Sunday, July 21, 2024

‘Failed romance’: Kyiv, Warsaw fall out ahead of elections – Times of India

Must read

WARSAW: Once close ties between Poland and Ukraine have plunged in the run-up to Sunday’s Polish elections, experts said, much to the dismay of the United States and European Union.

While the memory of Poles taking in millions of Ukrainian refugees following Russia’s invasion will live on, bilateral ties have become distinctly chilly.

“Polish-Ukrainian relations are deteriorating, largely because of the (election) campaign,” said Marcin Zaborowski, an expert at the Globsec think tank.

“The ruling populist Law and Justice (PiS) party is bidding for anti-Ukrainian votes also wanted by the far-right party Confederation,” Zaborowski said.

Analysts said the risk is that PiS will sacrifice long-term foreign policy for the sake of short-term domestic political gains.

Fearful of losing votes in its rural strongholds, in September the government extended an embargo on Ukrainian grain imports, prompting Ukraine to appeal to the World Trade Organization (WTO).

Poland which has been one of Ukraine’s biggest arms suppliers responded by saying it would restrict arms deliveries to Kyiv as it needed to build up its own army.

A very public diplomatic row ensued, with Polish President Andrzej Duda comparing Ukraine to a “drowning man” who risked dragging his rescuers into the water.

Speaking at the UN, Ukrainian President Volodymyr Zelenskyy spoke of some EU countries “feigning solidarity” and thereby “indirectly supporting Russia”.

Poland interpreted his remarks as directed at Warsaw, and summoned Ukraine’s ambassador to be reprimanded.

Poles ‘more sceptical’

Poland currently hosts around a million Ukrainian refugees, higher than any other country except Germany.

But according to a poll by the CBOS Institute, support for Ukrainian refugees in Poland fell from 76 percent in July to 65 percent in September its lowest level since the start of the war.

“Some of the PiS electorate believed the party was too favourable to Ukraine so the government changed that… hence the tensions on grain and arms,” Zaborowski said.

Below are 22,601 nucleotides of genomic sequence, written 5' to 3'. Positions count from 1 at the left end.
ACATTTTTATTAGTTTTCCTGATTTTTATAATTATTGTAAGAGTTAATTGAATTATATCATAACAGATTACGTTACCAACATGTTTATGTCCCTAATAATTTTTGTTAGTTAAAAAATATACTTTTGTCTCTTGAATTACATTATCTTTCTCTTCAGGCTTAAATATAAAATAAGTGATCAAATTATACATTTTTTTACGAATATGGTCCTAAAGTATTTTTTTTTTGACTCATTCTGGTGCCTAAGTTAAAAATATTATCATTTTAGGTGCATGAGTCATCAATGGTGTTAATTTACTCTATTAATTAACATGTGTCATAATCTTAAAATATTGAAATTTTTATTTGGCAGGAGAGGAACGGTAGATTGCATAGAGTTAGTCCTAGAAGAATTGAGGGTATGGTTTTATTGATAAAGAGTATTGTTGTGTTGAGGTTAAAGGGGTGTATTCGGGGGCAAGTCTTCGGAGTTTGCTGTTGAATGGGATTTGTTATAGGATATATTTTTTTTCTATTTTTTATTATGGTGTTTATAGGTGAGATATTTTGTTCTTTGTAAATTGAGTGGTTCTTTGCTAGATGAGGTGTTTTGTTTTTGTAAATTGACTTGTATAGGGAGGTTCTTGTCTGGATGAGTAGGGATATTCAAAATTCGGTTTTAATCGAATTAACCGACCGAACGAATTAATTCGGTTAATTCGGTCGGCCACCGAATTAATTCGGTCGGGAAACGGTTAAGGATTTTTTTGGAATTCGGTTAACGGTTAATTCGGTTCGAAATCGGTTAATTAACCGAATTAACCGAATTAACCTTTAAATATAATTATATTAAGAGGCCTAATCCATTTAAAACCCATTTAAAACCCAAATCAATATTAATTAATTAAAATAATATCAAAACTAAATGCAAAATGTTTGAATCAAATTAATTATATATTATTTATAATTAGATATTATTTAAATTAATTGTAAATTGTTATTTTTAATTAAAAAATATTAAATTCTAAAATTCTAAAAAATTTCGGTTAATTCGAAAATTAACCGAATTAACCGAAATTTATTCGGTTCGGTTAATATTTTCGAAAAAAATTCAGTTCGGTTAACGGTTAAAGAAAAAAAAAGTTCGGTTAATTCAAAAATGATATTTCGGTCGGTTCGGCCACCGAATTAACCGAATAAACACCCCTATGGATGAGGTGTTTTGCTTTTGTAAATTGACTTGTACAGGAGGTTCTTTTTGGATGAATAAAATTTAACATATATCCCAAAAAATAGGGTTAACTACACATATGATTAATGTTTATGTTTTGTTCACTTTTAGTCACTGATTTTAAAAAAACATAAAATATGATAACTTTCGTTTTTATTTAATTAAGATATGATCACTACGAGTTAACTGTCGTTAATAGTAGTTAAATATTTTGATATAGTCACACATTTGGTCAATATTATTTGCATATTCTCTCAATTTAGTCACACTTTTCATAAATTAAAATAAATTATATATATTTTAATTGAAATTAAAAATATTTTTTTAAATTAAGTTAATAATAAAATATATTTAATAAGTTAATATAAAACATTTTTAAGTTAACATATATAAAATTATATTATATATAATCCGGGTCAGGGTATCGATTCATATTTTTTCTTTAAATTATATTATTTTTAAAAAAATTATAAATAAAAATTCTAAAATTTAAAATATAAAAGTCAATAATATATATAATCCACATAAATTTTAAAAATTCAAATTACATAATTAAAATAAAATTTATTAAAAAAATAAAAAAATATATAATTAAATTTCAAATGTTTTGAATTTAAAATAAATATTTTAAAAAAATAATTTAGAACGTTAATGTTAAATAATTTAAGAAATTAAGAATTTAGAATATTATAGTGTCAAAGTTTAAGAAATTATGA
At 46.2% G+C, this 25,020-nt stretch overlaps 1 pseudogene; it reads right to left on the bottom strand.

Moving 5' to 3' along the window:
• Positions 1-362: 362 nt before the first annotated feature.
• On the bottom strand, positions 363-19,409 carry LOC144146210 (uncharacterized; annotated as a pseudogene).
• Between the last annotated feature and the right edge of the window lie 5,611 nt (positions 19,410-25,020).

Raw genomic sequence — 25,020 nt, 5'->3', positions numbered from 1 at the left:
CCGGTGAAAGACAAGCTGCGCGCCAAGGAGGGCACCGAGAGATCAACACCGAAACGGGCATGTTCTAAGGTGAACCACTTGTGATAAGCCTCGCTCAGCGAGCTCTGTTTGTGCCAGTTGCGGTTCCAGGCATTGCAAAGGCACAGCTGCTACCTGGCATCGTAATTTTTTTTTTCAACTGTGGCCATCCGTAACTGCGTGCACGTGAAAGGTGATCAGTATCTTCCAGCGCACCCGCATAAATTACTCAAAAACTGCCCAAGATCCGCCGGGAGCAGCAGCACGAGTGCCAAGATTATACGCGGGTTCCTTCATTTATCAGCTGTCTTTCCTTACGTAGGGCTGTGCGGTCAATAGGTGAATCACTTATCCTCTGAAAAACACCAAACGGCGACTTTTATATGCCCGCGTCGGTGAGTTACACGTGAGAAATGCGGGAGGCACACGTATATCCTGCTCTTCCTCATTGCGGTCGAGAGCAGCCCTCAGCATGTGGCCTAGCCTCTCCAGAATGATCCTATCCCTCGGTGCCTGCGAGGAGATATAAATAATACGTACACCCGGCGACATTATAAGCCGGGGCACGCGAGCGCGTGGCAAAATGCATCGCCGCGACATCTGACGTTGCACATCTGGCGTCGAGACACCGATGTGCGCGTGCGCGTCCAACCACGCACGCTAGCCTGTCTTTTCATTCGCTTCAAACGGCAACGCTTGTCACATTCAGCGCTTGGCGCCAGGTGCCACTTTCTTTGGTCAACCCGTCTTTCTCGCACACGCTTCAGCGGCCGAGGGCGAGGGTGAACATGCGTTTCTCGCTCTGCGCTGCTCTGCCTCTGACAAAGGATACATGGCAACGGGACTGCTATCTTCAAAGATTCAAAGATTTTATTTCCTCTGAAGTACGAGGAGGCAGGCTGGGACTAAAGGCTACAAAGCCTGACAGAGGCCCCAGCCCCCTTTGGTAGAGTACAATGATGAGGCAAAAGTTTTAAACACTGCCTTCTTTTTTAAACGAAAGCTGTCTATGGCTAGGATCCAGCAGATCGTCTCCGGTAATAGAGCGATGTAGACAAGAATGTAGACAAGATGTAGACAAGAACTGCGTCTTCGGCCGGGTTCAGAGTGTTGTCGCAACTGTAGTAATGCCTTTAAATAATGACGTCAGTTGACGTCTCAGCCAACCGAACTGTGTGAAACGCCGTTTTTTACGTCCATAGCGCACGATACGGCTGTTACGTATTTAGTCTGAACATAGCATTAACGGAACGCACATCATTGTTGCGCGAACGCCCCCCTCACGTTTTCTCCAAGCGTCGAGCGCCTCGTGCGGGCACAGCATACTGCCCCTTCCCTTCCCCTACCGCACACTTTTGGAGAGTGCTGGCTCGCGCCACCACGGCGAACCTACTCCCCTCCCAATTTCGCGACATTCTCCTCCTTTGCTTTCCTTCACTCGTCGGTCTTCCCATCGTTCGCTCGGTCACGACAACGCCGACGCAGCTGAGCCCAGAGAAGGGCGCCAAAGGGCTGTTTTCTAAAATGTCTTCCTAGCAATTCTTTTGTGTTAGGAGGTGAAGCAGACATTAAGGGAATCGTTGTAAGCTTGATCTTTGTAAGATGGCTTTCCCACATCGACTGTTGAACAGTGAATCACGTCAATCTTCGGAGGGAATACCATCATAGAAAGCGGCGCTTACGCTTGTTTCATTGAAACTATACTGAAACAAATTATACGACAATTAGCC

He said the PiS party had “also realised that Poles are becoming more and more sceptical about relations with Ukraine.”

Another poll by the Ibris Institute showed that around 40 percent of Poles are opposed to extending rights for Ukrainians to access the labour market, healthcare, education and social services.

“The war and all the positive atmosphere around assistance have slightly concealed old problems which are not going to go away conflicts over the past and economic interests, including those linked to Ukraine’s future membership of the EU,” Piotr Buras, head of the Warsaw-based ECFR think tank, told AFP.

A kind of betrayal
Ukraine no longer sees Poland as a strategic partner, according to experts, and is now powerful enough in its own right to speak directly to European Union leaders.

“Ukraine no longer needs Warsaw to talk to Brussels, Berlin or other European capitals,” Buras said.

“Sometimes its involvement is (even) counter-productive, since Poland’s position in the EU is weak,” he added.

According to Michal Baranowski from the German Marshall Fund (GMF), this change in Kyiv is badly viewed by Warsaw.

“Some Polish officials feel it as if it was a failed romance. They see it as a kind of betrayal by Kyiv,” he told AFP.

The fact that the two sides are falling out publicly is also “a big problem for the United States for whom it is essential to maintain unity among allies,” he said.

“From the point of view of Washington, the Polish-Ukrainian alliance is crucial for the security of the region,” he said.

Zaborowski said Poland was “losing an opportunity for a strategic partnership with Kyiv which would change European security forever.”

“After the elections, it may be too late to go back on this since the damage will have been done,” he said.

Latest article